Doratifera vulnerans is a caterpillar found in Toohey Forest that has venomous spines that produce a sharp and burning pain to anything it stings. Researchers at the University of Queensland have been studying its potential for biotechnology in the fields of medicine and pest control.
According to Dr Andrew Walker of UQ’s Institute for Molecular Bioscience, scientists previously had no clues as to what was in the venom. Now, they were able to unlock a source showing peptides with “151 different protein-based toxins from 59 different families.”
The researchers were able to synthesize 13 of these protein-based toxins to learn their blueprint and sequences.
“This will enable us to make the toxins and test them in diverse ways,” Dr Walker said. “Our research unlocks a novel source of bioactive peptides that may have some use in medicine, through an ability to influence biological processes and promote good health.”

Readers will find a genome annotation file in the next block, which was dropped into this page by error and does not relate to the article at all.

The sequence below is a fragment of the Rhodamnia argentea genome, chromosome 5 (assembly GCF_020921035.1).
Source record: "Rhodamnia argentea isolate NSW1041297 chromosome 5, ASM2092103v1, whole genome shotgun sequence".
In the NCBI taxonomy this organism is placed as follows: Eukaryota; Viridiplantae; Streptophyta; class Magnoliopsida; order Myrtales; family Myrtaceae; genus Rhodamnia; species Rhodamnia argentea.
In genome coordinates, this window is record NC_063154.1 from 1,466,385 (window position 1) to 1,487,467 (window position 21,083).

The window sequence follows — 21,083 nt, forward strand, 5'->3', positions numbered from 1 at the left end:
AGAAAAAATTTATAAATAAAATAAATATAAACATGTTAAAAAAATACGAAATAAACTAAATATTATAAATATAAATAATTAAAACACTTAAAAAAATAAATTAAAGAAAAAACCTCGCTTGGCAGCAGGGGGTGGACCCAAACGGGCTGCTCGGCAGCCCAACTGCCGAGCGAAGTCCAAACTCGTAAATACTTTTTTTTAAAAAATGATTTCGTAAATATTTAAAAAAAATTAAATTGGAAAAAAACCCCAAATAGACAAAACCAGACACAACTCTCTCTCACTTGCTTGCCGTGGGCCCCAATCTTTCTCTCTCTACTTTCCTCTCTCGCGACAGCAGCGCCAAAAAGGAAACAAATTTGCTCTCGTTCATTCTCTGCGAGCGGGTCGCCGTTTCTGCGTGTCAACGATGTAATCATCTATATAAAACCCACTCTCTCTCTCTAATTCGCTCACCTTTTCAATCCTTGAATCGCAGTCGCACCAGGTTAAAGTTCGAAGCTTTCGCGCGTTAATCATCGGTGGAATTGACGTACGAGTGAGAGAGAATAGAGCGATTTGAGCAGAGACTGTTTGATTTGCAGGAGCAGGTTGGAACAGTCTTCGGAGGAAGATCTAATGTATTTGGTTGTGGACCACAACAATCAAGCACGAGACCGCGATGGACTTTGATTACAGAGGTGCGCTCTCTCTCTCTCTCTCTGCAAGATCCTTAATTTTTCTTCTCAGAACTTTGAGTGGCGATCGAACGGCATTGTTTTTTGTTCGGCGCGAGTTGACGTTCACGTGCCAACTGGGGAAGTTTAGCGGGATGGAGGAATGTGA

In its initial studies, Dr Walker’s team learned that the venom’s potency could be high enough to kill bacteria from nematode parasites that attack livestock or cause diseases in animals.
But the researchers still need to learn what each of the toxins does so the experts could determine how they might be used.
The study has been published in the Proceedings of the National Academy of Sciences in the U.S.
The Doratifera vulnerans is a binomial name that means “bearer of gifts of wounds.” Also known as the Eucalypt cup moth, this native Brisbane caterpillar has a hard, smooth oval or pear-shaped cocoon (cup) resembling a eucalypt “gumnut.”
According to the Toohey Forest Environmental Educational Center, these caterpillars are among the few venomous caterpillars. They love to eat Eucalyptus leaves but they are easy prey for birds, wasps, flies, and midges.